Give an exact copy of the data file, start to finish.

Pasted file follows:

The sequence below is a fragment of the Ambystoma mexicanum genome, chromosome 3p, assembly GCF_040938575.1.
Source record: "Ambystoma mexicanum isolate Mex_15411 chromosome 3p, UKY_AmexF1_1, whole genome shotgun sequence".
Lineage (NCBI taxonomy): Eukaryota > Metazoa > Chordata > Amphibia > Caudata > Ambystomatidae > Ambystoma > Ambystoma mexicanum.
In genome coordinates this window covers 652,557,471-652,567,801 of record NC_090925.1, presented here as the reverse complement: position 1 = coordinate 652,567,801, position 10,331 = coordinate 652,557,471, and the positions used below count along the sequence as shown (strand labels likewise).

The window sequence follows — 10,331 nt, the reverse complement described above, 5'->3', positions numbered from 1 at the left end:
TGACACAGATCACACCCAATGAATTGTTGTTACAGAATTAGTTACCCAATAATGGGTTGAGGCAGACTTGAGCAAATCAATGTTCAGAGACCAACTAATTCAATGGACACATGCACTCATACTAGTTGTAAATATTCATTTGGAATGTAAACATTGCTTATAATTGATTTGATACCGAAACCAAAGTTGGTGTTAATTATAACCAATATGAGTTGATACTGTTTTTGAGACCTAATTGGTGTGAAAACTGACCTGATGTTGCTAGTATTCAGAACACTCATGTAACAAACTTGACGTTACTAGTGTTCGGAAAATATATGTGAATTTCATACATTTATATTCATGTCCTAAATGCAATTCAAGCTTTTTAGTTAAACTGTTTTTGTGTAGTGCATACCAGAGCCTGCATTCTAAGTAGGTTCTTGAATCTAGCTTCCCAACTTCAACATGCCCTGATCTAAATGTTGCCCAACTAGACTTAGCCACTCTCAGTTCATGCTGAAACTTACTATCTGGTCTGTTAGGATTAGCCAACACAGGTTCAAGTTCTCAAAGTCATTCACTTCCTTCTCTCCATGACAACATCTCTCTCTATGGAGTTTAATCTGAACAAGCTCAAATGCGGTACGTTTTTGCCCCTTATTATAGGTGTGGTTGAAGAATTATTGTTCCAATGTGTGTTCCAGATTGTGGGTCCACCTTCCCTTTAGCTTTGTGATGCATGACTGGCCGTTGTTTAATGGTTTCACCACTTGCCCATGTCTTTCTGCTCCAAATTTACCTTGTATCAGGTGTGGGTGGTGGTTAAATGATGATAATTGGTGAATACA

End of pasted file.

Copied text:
The sequence below is a fragment of the Ambystoma mexicanum genome, chromosome 3p, assembly GCF_040938575.1.
Source record: "Ambystoma mexicanum isolate Mex_15411 chromosome 3p, UKY_AmexF1_1, whole genome shotgun sequence".
Lineage (NCBI taxonomy): Eukaryota > Metazoa > Chordata > Amphibia > Caudata > Ambystomatidae > Ambystoma > Ambystoma mexicanum.
In genome coordinates this window covers 652,557,471-652,567,801 of record NC_090925.1, presented here as the reverse complement: position 1 = coordinate 652,567,801, position 10,331 = coordinate 652,557,471, and the positions used below count along the sequence as shown (strand labels likewise).

The window sequence follows — 10,331 nt, the reverse complement described above, 5'->3', positions numbered from 1 at the left end:
TGACACAGATCACACCCAATGAATTGTTGTTACAGAATTAGTTACCCAATAATGGGTTGAGGCAGACTTGAGCAAATCAATGTTCAGAGACCAACTAATTCAATGGACACATGCACTCATACTAGTTGTAAATATTCATTTGGAATGTAAACATTGCTTATAATTGATTTGATACCGAAACCAAAGTTGGTGTTAATTATAACCAATATGAGTTGATACTGTTTTTGAGACCTAATTGGTGTGAAAACTGACCTGATGTTGCTAGTATTCAGAACACTCATGTAACAAACTTGACGTTACTAGTGTTCGGAAAATATATGTGAATTTCATACATTTATATTCATGTCCTAAATGCAATTCAAGCTTTTTAGTTAAACTGTTTTTGTGTAGTGCATACCAGAGCCTGCATTCTAAGTAGGTTCTTGAATCTAGCTTCCCAACTTCAACATGCCCTGATCTAAATGTTGCCCAACTAGACTTAGCCACTCTCAGTTCATGCTGAAACTTACTATCTGGTCTGTTAGGATTAGCCAACACAGGTTCAAGTTCTCAAAGTCATTCACTTCCTTCTCTCCATGACAACATCTCTCTCTATGGAGTTTAATCTGAACAAGCTCAAATGCGGTACGTTTTTGCCCCTTATTATAGGTGTGGTTGAAGAATTATTGTTCCAATGTGTGTTCCAGATTGTGGGTCCACCTTCCCTTTAGCTTTGTGATGCATGACTGGCCGTTGTTTAATGGTTTCACCACTTGCCCATGTCTTTCTGCTCCAAATTTACCTTGTATCAGGTGTGGGTGGTGGTTAAATGATGATAATTGGTGAATACA